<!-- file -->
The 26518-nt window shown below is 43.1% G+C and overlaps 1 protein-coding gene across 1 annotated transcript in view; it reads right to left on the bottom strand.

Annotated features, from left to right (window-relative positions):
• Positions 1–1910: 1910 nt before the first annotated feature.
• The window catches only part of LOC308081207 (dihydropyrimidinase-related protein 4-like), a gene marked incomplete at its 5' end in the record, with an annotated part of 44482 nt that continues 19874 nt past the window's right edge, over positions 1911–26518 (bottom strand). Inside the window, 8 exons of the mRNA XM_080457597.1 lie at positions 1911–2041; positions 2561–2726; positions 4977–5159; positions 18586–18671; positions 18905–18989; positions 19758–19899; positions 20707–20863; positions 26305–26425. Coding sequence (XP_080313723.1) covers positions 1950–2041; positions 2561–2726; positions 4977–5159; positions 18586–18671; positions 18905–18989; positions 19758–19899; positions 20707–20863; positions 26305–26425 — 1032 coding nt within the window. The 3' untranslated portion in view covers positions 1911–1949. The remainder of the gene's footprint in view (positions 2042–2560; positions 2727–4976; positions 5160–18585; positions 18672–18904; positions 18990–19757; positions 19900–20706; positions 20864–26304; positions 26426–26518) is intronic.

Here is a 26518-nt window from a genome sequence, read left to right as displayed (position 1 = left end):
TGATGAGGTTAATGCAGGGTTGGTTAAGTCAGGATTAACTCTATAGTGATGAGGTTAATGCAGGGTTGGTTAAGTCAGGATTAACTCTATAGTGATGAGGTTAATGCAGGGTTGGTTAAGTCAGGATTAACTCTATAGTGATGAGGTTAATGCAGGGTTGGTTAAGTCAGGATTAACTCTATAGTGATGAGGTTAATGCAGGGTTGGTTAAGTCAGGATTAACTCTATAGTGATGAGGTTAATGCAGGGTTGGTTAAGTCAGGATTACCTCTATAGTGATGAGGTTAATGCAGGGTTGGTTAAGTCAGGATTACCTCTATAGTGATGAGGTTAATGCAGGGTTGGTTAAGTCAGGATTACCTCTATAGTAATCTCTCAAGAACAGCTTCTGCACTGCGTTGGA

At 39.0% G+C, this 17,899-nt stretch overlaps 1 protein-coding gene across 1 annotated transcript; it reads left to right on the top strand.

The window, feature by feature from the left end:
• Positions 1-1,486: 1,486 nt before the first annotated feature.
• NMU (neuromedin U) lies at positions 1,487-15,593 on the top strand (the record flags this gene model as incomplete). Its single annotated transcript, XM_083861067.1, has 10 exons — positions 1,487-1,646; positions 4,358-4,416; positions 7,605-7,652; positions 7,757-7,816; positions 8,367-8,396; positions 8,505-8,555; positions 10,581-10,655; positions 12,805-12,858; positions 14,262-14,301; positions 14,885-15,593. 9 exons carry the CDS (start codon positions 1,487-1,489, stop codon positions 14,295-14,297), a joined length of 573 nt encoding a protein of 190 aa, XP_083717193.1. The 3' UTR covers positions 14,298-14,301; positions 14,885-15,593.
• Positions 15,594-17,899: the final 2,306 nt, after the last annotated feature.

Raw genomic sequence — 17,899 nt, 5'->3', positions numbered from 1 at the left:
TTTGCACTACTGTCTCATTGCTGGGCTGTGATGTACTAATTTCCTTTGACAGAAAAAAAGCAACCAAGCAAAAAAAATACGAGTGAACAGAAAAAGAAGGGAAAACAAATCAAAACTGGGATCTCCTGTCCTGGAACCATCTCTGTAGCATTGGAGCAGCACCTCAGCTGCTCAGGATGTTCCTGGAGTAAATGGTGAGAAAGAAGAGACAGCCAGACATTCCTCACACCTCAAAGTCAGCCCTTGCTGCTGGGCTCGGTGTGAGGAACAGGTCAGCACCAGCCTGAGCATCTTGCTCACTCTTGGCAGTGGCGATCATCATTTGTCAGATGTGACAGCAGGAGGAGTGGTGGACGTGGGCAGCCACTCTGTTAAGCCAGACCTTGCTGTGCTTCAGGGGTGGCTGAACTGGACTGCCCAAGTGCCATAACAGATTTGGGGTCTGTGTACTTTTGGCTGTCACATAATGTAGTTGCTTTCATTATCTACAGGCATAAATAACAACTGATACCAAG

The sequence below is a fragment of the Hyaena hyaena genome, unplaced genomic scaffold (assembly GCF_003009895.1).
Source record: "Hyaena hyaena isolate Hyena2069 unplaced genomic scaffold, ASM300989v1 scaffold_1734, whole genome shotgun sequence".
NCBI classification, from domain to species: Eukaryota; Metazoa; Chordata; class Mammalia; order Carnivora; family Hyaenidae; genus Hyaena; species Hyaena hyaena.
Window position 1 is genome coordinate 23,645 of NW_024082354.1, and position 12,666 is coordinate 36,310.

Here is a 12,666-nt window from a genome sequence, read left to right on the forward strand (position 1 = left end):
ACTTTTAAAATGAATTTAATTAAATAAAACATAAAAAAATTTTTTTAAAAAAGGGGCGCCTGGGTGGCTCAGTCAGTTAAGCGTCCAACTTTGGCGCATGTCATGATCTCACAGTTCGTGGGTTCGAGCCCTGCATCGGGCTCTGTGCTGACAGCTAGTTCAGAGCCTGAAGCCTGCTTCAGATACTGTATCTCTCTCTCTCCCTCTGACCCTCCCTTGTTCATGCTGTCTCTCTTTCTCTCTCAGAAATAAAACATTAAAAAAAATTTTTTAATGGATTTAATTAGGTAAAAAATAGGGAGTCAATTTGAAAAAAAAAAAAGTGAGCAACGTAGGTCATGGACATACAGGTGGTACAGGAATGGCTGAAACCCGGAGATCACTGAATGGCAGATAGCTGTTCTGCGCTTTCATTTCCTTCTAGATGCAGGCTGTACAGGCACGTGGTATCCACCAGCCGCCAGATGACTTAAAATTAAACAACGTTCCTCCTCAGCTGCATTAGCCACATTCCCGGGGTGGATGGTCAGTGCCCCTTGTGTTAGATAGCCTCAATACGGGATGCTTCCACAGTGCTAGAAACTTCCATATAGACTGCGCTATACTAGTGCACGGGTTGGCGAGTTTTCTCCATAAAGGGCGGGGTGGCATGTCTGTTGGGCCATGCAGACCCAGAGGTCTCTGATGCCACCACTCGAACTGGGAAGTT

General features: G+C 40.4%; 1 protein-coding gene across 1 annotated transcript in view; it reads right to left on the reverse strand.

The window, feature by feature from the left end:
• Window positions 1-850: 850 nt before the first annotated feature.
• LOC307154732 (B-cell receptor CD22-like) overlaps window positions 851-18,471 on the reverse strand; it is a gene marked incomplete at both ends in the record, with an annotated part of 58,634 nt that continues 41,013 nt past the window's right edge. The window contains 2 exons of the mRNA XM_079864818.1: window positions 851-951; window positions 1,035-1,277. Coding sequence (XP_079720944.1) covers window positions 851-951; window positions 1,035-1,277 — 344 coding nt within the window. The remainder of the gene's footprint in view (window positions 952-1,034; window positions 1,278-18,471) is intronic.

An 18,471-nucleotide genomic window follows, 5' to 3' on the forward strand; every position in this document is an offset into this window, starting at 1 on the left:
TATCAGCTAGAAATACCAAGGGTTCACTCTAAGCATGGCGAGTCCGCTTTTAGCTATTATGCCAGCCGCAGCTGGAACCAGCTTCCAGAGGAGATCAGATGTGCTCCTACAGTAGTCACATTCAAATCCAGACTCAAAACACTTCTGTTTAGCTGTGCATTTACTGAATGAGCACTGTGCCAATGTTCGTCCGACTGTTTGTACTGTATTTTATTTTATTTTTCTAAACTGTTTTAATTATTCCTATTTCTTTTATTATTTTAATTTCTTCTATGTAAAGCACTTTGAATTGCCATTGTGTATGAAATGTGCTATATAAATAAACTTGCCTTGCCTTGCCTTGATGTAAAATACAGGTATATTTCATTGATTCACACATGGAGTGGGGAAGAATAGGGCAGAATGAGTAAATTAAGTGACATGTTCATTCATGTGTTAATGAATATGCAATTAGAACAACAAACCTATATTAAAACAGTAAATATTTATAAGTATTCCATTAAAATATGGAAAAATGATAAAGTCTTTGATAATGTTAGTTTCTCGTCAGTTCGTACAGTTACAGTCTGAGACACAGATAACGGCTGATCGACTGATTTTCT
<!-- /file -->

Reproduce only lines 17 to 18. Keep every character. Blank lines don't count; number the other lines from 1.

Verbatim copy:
Window position 1 is genome coordinate 23,645 of NW_024082354.1, and position 12,666 is coordinate 36,310.

Here is a 12,666-nt window from a genome sequence, read left to right on the forward strand (position 1 = left end):